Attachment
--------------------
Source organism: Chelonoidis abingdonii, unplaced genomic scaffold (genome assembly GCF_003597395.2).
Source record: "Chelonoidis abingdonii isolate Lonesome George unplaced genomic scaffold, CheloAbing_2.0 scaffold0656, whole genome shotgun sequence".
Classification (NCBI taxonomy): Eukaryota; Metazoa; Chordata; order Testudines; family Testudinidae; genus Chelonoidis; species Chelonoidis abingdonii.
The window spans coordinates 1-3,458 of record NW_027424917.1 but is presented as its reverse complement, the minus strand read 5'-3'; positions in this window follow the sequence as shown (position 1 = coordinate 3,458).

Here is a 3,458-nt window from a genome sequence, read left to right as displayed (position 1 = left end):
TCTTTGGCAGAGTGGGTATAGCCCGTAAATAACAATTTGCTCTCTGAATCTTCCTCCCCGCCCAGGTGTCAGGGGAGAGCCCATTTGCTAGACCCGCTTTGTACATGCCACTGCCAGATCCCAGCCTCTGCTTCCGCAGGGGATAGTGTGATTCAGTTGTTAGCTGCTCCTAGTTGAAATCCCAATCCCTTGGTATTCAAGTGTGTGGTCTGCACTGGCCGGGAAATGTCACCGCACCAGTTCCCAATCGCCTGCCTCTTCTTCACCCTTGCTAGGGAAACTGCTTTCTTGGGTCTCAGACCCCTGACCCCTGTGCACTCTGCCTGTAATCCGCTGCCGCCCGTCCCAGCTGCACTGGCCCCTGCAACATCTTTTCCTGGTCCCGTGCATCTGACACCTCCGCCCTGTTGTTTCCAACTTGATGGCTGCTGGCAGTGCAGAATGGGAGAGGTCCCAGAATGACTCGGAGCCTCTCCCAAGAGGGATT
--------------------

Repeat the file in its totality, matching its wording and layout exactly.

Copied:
Source organism: Chelonoidis abingdonii, unplaced genomic scaffold (genome assembly GCF_003597395.2).
Source record: "Chelonoidis abingdonii isolate Lonesome George unplaced genomic scaffold, CheloAbing_2.0 scaffold0656, whole genome shotgun sequence".
Classification (NCBI taxonomy): Eukaryota; Metazoa; Chordata; order Testudines; family Testudinidae; genus Chelonoidis; species Chelonoidis abingdonii.
The window spans coordinates 1-3,458 of record NW_027424917.1 but is presented as its reverse complement, the minus strand read 5'-3'; positions in this window follow the sequence as shown (position 1 = coordinate 3,458).

Here is a 3,458-nt window from a genome sequence, read left to right as displayed (position 1 = left end):
TCTTTGGCAGAGTGGGTATAGCCCGTAAATAACAATTTGCTCTCTGAATCTTCCTCCCCGCCCAGGTGTCAGGGGAGAGCCCATTTGCTAGACCCGCTTTGTACATGCCACTGCCAGATCCCAGCCTCTGCTTCCGCAGGGGATAGTGTGATTCAGTTGTTAGCTGCTCCTAGTTGAAATCCCAATCCCTTGGTATTCAAGTGTGTGGTCTGCACTGGCCGGGAAATGTCACCGCACCAGTTCCCAATCGCCTGCCTCTTCTTCACCCTTGCTAGGGAAACTGCTTTCTTGGGTCTCAGACCCCTGACCCCTGTGCACTCTGCCTGTAATCCGCTGCCGCCCGTCCCAGCTGCACTGGCCCCTGCAACATCTTTTCCTGGTCCCGTGCATCTGACACCTCCGCCCTGTTGTTTCCAACTTGATGGCTGCTGGCAGTGCAGAATGGGAGAGGTCCCAGAATGACTCGGAGCCTCTCCCAAGAGGGATT